Efficacy of a Chronic Care–Based Intervention on Secondary Stroke Prevention Among Vulnerable Stroke Survivors
A Randomized Controlled Trial
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Background Disparities of care among stroke survivors are well documented. Effective interventions to improve recurrent stroke preventative care in vulnerable populations are lacking.
Methods and Results In a randomized controlled trial, we tested the efficacy of components of a chronic care model–based intervention versus usual care among 404 subjects having an ischemic stroke or transient ischemic attack within 90 days of enrollment and receiving care within the Los Angeles public healthcare system. Subjects had baseline systolic blood pressure (SBP) ≥120 mm Hg. The intervention included a nurse practitioner/physician assistant care manager, group clinics, self-management support, report cards, decision support, and ongoing care coordination. Outcomes were collected at 3, 8, and 12 months, analyzed as intention-to-treat, and used repeated-measures mixed-effects models. Change in SBP was the primary outcome. Low-density lipoprotein reduction, antithrombotic medication use, smoking cessation, and physical activity were secondary outcomes. Average age was 57 years; 18% were of black race; 69% were of Hispanic ethnicity. Mean baseline SBP was 150 mm Hg in both arms. SBP decreased to 17 mm Hg in the intervention arm and 14 mm Hg in the usual care arm; the between-arm difference was not significant (−3.6 mm Hg; 95% confidence interval, −9.2 to 2.2). Among secondary outcomes, the only significant difference was that persons in the intervention arm were more likely to lower their low-density lipoprotein <100 md/dL (2.0 odds ratio; 95% confidence interval, 1.1–3.5).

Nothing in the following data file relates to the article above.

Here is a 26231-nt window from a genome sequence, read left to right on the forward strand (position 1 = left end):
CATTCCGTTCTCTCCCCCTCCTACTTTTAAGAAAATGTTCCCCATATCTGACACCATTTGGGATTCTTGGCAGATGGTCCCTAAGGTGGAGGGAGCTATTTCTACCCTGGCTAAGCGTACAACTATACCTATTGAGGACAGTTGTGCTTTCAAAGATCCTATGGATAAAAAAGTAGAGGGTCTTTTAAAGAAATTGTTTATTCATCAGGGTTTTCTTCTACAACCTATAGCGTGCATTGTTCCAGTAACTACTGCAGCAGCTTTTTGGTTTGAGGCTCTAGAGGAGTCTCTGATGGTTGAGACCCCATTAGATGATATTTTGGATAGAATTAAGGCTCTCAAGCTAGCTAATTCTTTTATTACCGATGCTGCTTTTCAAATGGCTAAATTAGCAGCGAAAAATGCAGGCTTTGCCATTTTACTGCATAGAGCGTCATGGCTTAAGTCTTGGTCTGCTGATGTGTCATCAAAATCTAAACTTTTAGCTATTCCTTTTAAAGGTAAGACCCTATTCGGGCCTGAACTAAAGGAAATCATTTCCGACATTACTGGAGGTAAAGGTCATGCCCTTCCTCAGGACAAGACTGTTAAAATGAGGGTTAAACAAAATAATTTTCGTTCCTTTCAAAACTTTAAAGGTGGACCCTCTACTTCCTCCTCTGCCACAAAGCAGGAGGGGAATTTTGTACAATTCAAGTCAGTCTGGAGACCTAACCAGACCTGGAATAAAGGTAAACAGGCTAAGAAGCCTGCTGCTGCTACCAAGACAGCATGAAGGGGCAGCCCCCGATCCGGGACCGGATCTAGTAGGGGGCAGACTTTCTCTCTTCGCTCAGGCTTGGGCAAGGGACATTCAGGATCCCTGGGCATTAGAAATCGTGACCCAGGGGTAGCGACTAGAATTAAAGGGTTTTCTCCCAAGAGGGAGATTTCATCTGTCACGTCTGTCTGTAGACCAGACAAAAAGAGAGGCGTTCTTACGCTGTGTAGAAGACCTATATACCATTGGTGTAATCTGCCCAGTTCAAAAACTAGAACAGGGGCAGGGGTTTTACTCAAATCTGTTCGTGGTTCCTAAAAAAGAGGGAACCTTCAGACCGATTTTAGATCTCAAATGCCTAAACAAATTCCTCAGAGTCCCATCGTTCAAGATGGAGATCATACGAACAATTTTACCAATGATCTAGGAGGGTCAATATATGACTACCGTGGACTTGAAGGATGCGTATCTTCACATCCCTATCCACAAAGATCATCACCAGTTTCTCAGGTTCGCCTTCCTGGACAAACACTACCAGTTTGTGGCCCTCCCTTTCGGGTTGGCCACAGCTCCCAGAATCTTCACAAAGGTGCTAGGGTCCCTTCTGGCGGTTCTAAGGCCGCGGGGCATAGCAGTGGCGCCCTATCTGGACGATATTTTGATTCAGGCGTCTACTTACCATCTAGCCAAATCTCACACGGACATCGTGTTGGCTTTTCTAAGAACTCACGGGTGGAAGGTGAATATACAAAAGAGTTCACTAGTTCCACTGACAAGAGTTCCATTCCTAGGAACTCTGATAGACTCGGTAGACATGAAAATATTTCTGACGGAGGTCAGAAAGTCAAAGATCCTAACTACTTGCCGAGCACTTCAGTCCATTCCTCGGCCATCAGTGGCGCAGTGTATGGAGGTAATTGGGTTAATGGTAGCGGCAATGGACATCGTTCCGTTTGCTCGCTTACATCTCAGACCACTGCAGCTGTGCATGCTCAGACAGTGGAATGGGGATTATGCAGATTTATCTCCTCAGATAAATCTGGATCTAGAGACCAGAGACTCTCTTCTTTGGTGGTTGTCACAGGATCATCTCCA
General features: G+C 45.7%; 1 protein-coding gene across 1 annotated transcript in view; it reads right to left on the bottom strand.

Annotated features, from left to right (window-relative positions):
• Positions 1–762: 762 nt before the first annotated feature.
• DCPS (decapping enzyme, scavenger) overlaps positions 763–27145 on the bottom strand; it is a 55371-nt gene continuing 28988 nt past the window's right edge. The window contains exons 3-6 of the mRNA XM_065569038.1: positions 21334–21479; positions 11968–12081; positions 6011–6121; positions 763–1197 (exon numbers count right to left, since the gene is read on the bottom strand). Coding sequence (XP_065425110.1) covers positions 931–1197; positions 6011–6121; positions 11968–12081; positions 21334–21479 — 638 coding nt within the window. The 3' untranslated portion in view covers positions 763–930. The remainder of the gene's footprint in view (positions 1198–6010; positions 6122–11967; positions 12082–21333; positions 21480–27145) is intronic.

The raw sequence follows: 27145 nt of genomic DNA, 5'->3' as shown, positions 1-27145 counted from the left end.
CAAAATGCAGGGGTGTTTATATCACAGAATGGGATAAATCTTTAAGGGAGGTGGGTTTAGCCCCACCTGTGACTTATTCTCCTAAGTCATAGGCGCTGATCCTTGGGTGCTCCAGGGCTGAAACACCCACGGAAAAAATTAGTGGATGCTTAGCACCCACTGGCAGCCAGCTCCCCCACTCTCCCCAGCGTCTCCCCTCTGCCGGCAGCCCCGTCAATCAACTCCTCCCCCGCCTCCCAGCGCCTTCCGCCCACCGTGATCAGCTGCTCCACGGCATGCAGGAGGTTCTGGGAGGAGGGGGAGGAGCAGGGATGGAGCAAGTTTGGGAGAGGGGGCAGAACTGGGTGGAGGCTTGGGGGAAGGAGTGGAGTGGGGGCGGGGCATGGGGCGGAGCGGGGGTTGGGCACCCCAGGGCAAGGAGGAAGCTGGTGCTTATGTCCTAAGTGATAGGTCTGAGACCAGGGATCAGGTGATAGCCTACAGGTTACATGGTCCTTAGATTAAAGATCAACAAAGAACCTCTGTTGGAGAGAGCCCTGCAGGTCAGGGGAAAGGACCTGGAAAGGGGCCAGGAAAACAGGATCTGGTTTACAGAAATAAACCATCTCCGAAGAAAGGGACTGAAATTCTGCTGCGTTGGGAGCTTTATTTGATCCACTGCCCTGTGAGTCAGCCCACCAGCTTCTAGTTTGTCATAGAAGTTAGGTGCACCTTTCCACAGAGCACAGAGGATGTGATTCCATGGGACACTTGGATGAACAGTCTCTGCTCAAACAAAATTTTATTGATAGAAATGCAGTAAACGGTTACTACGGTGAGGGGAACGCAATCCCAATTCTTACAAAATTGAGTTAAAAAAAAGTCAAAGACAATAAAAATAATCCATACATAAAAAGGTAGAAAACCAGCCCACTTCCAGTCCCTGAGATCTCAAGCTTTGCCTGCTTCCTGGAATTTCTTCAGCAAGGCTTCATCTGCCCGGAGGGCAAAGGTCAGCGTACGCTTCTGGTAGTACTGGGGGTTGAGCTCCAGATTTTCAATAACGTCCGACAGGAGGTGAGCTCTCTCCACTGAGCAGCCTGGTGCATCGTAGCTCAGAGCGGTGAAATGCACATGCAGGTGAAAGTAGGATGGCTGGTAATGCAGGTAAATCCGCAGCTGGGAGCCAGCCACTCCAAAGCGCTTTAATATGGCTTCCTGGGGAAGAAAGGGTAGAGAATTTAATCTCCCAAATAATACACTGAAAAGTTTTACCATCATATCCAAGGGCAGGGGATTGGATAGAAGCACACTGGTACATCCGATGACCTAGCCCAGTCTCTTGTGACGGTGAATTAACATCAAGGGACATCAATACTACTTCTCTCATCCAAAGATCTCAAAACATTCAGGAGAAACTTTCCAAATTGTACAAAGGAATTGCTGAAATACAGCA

Conclusions This intervention did not improve SBP control beyond that attained in usual care among vulnerable stroke survivors. A community-centered component could strengthen the intervention impact.
- Received August 25, 2016.
- Accepted November 16, 2017.
- © 2017 American Heart Association, Inc.